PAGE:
Guest Essay: “Finding Solace in the Busy” by Kacina Pfeiffer

Today I post the first in what I hope will be dozens of guest essays written by teachers, students, and blog readers. This one is by Kacina Pfeiffer, a brilliant middle school reading and writing teacher at Theodore Potter School 74,  Indianapolis, Indiana.

Kacina attended a two-day summer writing institute I led, which was focused on teaching and writing essay as a journey of thinking. The institute was sponsored by the Indiana Partnership for Young Writers (, a phenomenal professional development organization where I’ve consulted and collaborated for at least sixteen years.

Very quickly into the first day of the workshop, Kacina was on fire with an idea to think through in her notebook. I caught her working on it any moment she could for the next two days, bent over her notebook with intensity and focus. Teachers had only a few hours total to work on their essays, yet the final draft Kacina was able to produce is terrific, and it contains many features of essay that I was proposing we teach to students. Here are some gems to notice and name:

  • Kacina was inspired to write because she had CHOICE of topic. She was living her topic, so it seemed to be literally waiting for paper to put it on. The bigger idea she comes to, that she feels most herself when she is super busy, came from the writing to think she did in her notebook.
  • I haven’t asked Kacina at which point of the process she found her metaphor of the race car and track to describe her hyper-active life, but it certainly works well in this essay, and she wisely decides to open with it, and carry it through to the end.
  • Even in such a short piece, Kacina makes room for specifics to flesh out her structure  around downtime vs. busyness: the “housewife dramas” she reads, the three-mile run, and lounging poolside  vs. an “adventurous marriage,” her daughters’ faces when they get the “winning catch.”
  • Notice that this essay does not follow a template or standard 5 paragraph formula, where the thesis statement resides in the first paragraph, with 3 supporting paragraphs and a recapitulation at the end. Instead, it pulls you in with the powerful race track metaphor, sets up the “experts” about how to live our lives, then tears those experts down swiftly and beautifully in three rhythmic sentences, all beginning with the essayist’s language of thinking , “Perhaps,” and comes to a realization rather than a conclusion, ending in a trumpet call of independent clauses: I want this and this and this, and I’m willing to accept the danger of my decision.
  • I love the contrariness of this piece, a common voice or tone found in many essays that live in the world, where Kacina takes the current wisdom—that we should take time for ourselves, simplify, slow down, appreciate the merits of doing nothing—and turns it on its head, claiming that in the busyness of life, family, and work, she finds her identity and what is most important to her.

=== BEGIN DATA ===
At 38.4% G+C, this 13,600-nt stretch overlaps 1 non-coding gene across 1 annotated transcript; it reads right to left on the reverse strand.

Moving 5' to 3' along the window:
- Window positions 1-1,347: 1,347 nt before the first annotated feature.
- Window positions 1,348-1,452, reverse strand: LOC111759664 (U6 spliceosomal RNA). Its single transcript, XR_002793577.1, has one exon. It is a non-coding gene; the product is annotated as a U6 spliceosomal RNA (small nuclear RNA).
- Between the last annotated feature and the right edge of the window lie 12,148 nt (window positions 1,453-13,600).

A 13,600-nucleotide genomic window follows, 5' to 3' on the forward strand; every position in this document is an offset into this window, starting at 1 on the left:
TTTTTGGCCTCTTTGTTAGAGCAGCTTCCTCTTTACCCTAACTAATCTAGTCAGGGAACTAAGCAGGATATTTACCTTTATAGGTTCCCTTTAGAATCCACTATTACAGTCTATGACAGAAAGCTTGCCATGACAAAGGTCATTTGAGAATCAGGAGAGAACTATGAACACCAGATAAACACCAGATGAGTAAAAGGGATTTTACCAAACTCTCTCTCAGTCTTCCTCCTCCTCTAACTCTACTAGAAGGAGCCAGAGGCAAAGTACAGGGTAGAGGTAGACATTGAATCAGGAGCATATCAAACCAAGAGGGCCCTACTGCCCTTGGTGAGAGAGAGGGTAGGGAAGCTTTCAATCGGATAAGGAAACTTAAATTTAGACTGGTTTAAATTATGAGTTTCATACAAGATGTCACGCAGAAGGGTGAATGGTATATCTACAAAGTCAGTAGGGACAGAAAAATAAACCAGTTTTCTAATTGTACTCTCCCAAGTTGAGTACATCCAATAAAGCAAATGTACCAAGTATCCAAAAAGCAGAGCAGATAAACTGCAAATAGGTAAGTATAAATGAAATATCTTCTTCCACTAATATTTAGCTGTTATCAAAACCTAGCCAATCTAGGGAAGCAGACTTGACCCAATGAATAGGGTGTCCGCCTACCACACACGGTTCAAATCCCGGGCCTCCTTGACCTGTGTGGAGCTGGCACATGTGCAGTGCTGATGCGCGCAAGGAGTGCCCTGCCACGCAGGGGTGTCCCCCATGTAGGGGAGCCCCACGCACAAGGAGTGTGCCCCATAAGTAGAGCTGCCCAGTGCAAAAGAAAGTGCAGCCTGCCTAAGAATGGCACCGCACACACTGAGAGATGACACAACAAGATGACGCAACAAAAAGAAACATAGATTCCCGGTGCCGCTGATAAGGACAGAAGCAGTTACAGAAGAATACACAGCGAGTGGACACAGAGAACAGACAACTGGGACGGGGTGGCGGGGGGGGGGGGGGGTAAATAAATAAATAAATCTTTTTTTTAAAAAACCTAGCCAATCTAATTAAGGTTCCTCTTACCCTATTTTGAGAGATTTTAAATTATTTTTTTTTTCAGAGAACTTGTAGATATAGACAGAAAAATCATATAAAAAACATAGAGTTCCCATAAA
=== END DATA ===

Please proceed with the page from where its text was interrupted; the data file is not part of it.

Please enjoy this wonderful essay, and consider sharing one of your own! Send it to my email:


Finding Solace in the Busy

by Kacina Pfeiffer

Take a moment and think about daring to drive a race car. Imagine your speed climbing to a quickness that causes everything in your peripheral to blur. Imagine the car screaming around a track. It is dangerous. It is exhilarating. It travels over 240 mph. You know full well that at any moment it could spin out of control, cause life altering damage, break into a million bits…if you let it. In that moment the only thing you can see is one single solitary focal point directly in front of you. You may not even realize how fast you are going because of your intense focus to keep from crashing.

The onlookers in the stands might cheer your speed. They may even praise your courage to do the things they’ve only dreamed of. From out here though, it’s easy to carefully weigh and measure the danger. From out here, it’s easy to be an expert on things we know nothing of. From out here, it’s easier to say, “You should slow down! Something bad is going to happen.”

Isn’t that the way of life? All day long we race around at what feels like well over 240 mph juggling the demands of getting up early to rush to work, just to race home to manage all that comes with raising a family. Eventually, the experts on the outside all say, “Take a break. You’re always so busy!”

I listened to the experts. I took pause from the racing and gave into all the selfishly indulging things a person does when you begin to coast. I idled by the pool. Drifted down the highway of housewife drama in another Liane Moriarty novel. Took a three-mile run. Parked myself alone on the couch, unmoving, in an endless Netflix marathon.

Although I tried desperately to suppress the urge, I could see in the rear view the realization that I tend to put myself right in the middle of all the things I love, the things that fundamentally make me whole, make me who I am. To step away from that, even momentarily, makes me feel breathless. Wrought with worry. Wondering what if I missed a moment of that to be—alone?

Perhaps I find solace in the busy. Perhaps it’s where my soul resides. Perhaps it is in the busy that I find the best version of myself. After all, aren’t we all searching for those pieces of ourselves that we want to hold onto tightly? It could be that I stumbled upon an unexpected place – a place different from yours – to find myself.

In my race, I’ll hold on for dear life and go as fast as I can because I want an adventurous marriage; I want to see the look on my girls’ faces each time they make the winning catch; I want to be there for each bruise; I want to show my children what it means to not give up; I want to prove that I can do all the things I set out to do, even if they didn’t believe I could do them; so I push on, and I’ll race forward ignoring the fuzzy edges in my peripheral that warn me of danger.